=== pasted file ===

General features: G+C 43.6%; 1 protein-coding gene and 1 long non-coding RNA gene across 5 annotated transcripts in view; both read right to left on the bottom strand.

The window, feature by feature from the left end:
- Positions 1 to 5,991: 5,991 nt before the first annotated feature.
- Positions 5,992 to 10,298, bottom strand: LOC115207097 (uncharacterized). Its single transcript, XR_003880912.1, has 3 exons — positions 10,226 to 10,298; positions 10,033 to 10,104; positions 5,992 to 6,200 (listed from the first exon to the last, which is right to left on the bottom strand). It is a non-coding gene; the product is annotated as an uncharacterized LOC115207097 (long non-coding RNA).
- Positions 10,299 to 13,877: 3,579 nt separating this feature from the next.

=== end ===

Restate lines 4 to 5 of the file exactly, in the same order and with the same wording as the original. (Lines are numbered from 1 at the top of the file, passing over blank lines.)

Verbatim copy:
- Positions 5,992 to 10,298, bottom strand: LOC115207097 (uncharacterized). Its single transcript, XR_003880912.1, has 3 exons — positions 10,226 to 10,298; positions 10,033 to 10,104; positions 5,992 to 6,200 (listed from the first exon to the last, which is right to left on the bottom strand). It is a non-coding gene; the product is annotated as an uncharacterized LOC115207097 (long non-coding RNA).
- Positions 10,299 to 13,877: 3,579 nt separating this feature from the next.